And boy how I've tried. I've tried to build the tower of the Christian life before: one to trust in, rely in, find safety in. What Jesus requires is right here in the text and brick by brick I've set out to build the kind of life Jesus would claim only to fail. Time and again I've tried only to fail. Each time I promised to do better only to fail again and feel that much more guilty for breaking yet another promise.
And I've seen the enemy approaching. I've seen sin, death and the devil from afar. They advance on my position with lust, disease, and fears. I see them coming a long way out, and I've tried to meet them. I've been determined to deal with lust by not doing it; determined to deal with death by taking better care of myself; determine to deal with fears by not being afraid. I thought I could meet the unholy three, but I was wrong. I've been overrun every time.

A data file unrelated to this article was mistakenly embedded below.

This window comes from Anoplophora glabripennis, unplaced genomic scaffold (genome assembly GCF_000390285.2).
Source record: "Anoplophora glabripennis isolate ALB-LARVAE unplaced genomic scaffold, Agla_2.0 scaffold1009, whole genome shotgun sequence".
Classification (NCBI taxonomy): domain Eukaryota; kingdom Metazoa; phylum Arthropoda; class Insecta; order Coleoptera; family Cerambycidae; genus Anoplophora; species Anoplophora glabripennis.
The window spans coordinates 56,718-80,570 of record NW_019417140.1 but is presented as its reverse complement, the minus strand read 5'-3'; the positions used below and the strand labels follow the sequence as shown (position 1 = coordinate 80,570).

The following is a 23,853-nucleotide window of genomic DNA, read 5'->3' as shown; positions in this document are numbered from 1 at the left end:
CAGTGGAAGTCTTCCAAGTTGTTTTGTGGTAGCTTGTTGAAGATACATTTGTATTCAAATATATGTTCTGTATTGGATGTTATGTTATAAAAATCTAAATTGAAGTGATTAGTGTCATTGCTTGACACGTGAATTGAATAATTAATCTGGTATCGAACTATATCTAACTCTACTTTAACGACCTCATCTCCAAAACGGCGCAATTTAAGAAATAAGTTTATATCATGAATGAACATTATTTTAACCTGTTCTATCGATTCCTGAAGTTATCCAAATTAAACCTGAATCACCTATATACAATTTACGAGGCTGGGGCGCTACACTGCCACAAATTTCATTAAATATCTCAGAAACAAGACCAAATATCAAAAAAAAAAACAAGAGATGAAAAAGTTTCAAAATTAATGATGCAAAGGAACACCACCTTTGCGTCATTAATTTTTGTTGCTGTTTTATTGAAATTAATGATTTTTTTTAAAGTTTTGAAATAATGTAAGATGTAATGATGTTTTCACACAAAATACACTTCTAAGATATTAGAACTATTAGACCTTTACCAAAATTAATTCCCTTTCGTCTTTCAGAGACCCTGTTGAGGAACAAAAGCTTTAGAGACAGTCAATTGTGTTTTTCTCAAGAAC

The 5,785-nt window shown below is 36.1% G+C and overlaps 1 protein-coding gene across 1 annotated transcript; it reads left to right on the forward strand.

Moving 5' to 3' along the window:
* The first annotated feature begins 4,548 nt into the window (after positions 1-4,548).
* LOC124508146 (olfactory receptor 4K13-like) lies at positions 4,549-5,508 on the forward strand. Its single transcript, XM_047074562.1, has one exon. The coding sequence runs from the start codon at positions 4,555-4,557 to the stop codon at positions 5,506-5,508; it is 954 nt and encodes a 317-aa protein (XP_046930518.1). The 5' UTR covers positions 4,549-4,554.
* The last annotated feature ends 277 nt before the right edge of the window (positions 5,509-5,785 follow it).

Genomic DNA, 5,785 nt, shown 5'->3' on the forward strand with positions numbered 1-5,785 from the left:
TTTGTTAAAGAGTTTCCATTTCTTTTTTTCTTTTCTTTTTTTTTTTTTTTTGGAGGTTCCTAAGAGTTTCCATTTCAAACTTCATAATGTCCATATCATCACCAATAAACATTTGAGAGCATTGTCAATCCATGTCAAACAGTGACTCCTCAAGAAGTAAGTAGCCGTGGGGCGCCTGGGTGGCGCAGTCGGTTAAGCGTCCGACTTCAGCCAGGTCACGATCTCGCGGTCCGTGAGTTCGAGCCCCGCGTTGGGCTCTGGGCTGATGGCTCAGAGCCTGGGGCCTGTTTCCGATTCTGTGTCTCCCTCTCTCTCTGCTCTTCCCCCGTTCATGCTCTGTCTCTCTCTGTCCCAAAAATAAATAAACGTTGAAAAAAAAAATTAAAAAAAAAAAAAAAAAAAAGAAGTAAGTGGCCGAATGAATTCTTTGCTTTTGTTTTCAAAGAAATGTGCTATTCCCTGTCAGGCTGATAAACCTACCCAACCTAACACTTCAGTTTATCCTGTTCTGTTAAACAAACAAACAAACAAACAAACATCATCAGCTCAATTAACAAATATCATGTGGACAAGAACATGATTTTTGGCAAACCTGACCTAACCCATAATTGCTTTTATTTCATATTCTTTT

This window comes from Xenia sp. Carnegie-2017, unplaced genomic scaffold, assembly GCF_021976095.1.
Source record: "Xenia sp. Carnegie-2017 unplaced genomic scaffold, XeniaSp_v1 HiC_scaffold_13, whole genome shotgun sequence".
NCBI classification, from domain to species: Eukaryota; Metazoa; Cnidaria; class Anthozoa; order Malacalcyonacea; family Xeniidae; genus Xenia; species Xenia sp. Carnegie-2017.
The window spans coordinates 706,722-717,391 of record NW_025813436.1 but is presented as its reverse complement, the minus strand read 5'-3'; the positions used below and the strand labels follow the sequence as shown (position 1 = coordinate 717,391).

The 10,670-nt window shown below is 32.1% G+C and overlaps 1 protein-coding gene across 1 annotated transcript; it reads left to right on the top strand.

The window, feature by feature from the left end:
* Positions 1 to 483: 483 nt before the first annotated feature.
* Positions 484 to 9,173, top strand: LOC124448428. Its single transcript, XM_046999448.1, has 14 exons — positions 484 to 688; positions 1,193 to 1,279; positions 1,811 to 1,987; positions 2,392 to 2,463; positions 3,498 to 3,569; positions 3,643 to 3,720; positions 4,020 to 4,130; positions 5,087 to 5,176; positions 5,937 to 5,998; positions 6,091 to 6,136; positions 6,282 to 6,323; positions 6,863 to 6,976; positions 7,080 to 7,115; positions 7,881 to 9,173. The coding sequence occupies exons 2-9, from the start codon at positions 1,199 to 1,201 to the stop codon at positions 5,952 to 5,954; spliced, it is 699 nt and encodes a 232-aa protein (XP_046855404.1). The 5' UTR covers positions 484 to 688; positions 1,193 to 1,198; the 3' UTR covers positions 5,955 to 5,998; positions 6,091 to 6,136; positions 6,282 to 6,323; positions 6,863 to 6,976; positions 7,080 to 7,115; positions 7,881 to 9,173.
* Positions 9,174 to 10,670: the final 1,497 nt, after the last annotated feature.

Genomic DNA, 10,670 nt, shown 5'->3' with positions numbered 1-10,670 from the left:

Dear friends, the real cost of discipleship is not payable by me, myself, or I or by you or yourself. The real costs can only be paid by Jesus. As the word "yourself" is a key Law word in this text, Jesus saying, "Come to Me," and "Come after Me" is a key Gospel word. Jesus Himself is the tower of the Lord. Jesus is none other than Jehovah, come to earth in flesh and blood. Psalm 18 says, "Jehovah is my strong tower." Psalm 144 says, "Jehovah is my high Tower and my Deliverer." And Proverbs 18 says, "The name of Jehovah is a strong tower. The righteous run into it and are safe." Stop trying to build your own tower. Stop thinking you could ever do such a big, eternal thing. Jesus is your tower. There is shelter from the endless accusing of the Law in Him. There is shelter from the wrath of God against sin in Him.